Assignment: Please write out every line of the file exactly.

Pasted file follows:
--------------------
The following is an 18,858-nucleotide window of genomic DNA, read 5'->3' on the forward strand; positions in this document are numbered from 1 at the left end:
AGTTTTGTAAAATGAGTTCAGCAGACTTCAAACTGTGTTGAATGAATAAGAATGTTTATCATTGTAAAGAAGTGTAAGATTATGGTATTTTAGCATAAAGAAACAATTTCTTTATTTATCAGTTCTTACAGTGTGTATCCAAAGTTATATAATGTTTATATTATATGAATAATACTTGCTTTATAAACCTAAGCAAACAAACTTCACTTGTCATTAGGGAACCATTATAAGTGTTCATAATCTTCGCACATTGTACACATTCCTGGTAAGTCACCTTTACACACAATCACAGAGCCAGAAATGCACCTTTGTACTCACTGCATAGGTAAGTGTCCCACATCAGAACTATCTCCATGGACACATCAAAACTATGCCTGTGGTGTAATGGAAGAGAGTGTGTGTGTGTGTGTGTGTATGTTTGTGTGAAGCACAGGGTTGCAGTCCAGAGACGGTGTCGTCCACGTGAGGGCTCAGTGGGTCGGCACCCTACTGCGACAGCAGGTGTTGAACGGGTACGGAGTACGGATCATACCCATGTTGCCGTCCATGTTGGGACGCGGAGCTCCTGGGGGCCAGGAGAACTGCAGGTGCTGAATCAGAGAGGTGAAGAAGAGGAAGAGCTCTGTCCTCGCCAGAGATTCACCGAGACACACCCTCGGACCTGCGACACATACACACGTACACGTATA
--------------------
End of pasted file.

The following is an 18,858-nucleotide window of genomic DNA, read 5'->3' on the forward strand; positions in this document are numbered from 1 at the left end:
AGTTTTGTAAAATGAGTTCAGCAGACTTCAAACTGTGTTGAATGAATAAGAATGTTTATCATTGTAAAGAAGTGTAAGATTATGGTATTTTAGCATAAAGAAACAATTTCTTTATTTATCAGTTCTTACAGTGTGTATCCAAAGTTATATAATGTTTATATTATATGAATAATACTTGCTTTATAAACCTAAGCAAACAAACTTCACTTGTCATTAGGGAACCATTATAAGTGTTCATAATCTTCGCACATTGTACACATTCCTGGTAAGTCACCTTTACACACAATCACAGAGCCAGAAATGCACCTTTGTACTCACTGCATAGGTAAGTGTCCCACATCAGAACTATCTCCATGGACACATCAAAACTATGCCTGTGGTGTAATGGAAGAGAGTGTGTGTGTGTGTGTGTGTATGTTTGTGTGAAGCACAGGGTTGCAGTCCAGAGACGGTGTCGTCCACGTGAGGGCTCAGTGGGTCGGCACCCTACTGCGACAGCAGGTGTTGAACGGGTACGGAGTACGGATCATACCCATGTTGCCGTCCATGTTGGGACGCGGAGCTCCTGGGGGCCAGGAGAACTGCAGGTGCTGAATCAGAGAGGTGAAGAAGAGGAAGAGCTCTGTCCTCGCCAGAGATTCACCGAGACACACCCTCGGACCTGCGACACATACACACGTACACGTATA